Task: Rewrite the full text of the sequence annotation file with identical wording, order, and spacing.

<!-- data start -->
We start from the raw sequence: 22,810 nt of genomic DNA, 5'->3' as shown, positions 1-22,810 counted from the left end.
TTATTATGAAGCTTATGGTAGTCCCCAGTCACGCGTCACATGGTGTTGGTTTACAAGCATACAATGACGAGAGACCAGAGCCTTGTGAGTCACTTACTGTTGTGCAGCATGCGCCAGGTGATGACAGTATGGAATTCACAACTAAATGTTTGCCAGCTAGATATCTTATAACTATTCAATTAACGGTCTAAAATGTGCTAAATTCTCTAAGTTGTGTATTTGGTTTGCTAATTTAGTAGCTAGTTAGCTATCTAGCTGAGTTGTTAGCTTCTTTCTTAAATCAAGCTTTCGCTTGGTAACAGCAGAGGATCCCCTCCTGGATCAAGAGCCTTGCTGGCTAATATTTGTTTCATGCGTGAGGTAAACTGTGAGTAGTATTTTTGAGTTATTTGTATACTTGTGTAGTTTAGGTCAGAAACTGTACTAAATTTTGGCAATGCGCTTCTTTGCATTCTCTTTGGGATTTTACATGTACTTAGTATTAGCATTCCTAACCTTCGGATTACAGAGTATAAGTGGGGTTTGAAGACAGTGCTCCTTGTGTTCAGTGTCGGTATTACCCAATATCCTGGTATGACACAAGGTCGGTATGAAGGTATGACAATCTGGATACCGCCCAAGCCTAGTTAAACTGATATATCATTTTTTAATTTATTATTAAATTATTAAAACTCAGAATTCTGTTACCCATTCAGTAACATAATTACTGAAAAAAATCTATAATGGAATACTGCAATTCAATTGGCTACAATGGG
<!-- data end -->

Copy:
We start from the raw sequence: 22,810 nt of genomic DNA, 5'->3' as shown, positions 1-22,810 counted from the left end.
TTATTATGAAGCTTATGGTAGTCCCCAGTCACGCGTCACATGGTGTTGGTTTACAAGCATACAATGACGAGAGACCAGAGCCTTGTGAGTCACTTACTGTTGTGCAGCATGCGCCAGGTGATGACAGTATGGAATTCACAACTAAATGTTTGCCAGCTAGATATCTTATAACTATTCAATTAACGGTCTAAAATGTGCTAAATTCTCTAAGTTGTGTATTTGGTTTGCTAATTTAGTAGCTAGTTAGCTATCTAGCTGAGTTGTTAGCTTCTTTCTTAAATCAAGCTTTCGCTTGGTAACAGCAGAGGATCCCCTCCTGGATCAAGAGCCTTGCTGGCTAATATTTGTTTCATGCGTGAGGTAAACTGTGAGTAGTATTTTTGAGTTATTTGTATACTTGTGTAGTTTAGGTCAGAAACTGTACTAAATTTTGGCAATGCGCTTCTTTGCATTCTCTTTGGGATTTTACATGTACTTAGTATTAGCATTCCTAACCTTCGGATTACAGAGTATAAGTGGGGTTTGAAGACAGTGCTCCTTGTGTTCAGTGTCGGTATTACCCAATATCCTGGTATGACACAAGGTCGGTATGAAGGTATGACAATCTGGATACCGCCCAAGCCTAGTTAAACTGATATATCATTTTTTAATTTATTATTAAATTATTAAAACTCAGAATTCTGTTACCCATTCAGTAACATAATTACTGAAAAAAATCTATAATGGAATACTGCAATTCAATTGGCTACAATGGG